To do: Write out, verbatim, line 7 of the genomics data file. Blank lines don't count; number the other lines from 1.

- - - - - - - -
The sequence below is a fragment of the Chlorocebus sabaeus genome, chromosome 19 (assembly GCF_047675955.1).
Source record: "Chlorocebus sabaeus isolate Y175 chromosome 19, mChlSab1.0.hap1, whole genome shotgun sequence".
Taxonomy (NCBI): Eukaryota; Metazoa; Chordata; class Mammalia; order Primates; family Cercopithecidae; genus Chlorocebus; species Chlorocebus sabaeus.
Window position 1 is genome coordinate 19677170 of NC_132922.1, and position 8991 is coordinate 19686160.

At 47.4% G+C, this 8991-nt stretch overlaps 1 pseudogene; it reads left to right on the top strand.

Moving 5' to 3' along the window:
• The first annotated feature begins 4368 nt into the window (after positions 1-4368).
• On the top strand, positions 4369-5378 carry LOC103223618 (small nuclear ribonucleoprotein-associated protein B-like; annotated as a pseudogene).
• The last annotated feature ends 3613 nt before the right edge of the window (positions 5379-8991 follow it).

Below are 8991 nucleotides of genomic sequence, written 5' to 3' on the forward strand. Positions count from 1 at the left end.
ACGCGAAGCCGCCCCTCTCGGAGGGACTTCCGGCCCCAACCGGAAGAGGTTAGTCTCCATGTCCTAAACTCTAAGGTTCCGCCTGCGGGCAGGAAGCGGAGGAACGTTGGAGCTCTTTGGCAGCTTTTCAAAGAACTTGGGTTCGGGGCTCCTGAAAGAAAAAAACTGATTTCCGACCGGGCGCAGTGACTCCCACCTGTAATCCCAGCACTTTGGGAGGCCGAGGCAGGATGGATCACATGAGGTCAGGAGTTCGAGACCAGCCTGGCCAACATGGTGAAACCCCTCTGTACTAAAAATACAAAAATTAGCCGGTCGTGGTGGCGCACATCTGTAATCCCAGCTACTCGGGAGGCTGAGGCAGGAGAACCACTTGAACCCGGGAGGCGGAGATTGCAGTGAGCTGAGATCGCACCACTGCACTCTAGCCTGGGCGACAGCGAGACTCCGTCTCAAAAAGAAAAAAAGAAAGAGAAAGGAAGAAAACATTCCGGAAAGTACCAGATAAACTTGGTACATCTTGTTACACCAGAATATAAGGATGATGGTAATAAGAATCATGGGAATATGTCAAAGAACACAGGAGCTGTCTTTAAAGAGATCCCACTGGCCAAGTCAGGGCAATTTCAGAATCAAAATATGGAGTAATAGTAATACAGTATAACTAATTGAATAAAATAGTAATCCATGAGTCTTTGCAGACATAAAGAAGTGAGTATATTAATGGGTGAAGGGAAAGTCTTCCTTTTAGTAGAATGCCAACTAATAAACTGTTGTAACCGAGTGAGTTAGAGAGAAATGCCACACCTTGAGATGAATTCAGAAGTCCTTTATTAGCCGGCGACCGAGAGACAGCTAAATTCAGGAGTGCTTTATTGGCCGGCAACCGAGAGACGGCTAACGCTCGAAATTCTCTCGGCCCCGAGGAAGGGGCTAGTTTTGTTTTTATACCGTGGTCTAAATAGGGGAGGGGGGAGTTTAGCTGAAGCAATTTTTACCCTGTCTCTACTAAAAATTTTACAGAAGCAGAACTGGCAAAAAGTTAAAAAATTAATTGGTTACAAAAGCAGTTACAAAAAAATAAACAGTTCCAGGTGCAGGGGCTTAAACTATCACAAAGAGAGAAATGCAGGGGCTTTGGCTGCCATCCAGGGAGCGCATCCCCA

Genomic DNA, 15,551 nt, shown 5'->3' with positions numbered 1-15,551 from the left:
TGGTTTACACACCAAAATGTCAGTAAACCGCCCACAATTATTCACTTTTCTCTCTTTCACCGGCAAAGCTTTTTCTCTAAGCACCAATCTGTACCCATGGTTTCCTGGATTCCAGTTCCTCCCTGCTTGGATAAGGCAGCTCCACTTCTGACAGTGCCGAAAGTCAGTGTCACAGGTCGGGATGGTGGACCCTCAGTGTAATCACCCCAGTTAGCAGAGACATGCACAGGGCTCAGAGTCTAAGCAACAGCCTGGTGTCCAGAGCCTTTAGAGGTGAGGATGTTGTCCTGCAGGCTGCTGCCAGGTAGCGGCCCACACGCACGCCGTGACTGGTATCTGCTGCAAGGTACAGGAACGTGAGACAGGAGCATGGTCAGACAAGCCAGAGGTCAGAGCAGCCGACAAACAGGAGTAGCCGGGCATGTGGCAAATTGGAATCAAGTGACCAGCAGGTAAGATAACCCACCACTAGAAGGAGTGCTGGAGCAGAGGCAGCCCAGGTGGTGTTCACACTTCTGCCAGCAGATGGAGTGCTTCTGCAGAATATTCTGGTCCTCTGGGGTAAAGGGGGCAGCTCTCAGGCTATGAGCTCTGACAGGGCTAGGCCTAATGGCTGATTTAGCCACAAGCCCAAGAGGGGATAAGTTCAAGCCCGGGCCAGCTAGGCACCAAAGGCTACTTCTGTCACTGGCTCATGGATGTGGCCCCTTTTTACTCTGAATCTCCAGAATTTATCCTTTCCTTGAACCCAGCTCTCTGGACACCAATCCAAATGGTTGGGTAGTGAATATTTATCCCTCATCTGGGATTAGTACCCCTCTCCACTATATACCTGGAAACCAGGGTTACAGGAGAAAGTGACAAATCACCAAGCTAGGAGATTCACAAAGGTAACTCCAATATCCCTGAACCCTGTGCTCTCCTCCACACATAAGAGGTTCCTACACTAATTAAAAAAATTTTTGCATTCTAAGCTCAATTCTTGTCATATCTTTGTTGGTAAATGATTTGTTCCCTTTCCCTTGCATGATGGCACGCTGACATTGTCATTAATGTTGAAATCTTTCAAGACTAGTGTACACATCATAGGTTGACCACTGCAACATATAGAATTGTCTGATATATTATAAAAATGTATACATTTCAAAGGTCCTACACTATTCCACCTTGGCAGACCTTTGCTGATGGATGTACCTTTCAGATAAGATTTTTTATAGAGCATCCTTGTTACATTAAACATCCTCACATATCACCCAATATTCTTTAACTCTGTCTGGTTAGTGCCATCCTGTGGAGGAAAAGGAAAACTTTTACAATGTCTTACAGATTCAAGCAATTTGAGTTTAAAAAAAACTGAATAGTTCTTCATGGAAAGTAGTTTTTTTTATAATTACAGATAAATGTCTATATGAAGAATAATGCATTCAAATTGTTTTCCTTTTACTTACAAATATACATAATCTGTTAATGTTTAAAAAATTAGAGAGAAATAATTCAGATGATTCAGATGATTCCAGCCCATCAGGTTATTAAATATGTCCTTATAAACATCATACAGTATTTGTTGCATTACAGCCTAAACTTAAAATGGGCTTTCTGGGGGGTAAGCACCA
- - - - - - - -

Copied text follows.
• The first annotated feature begins 4368 nt into the window (after positions 1-4368).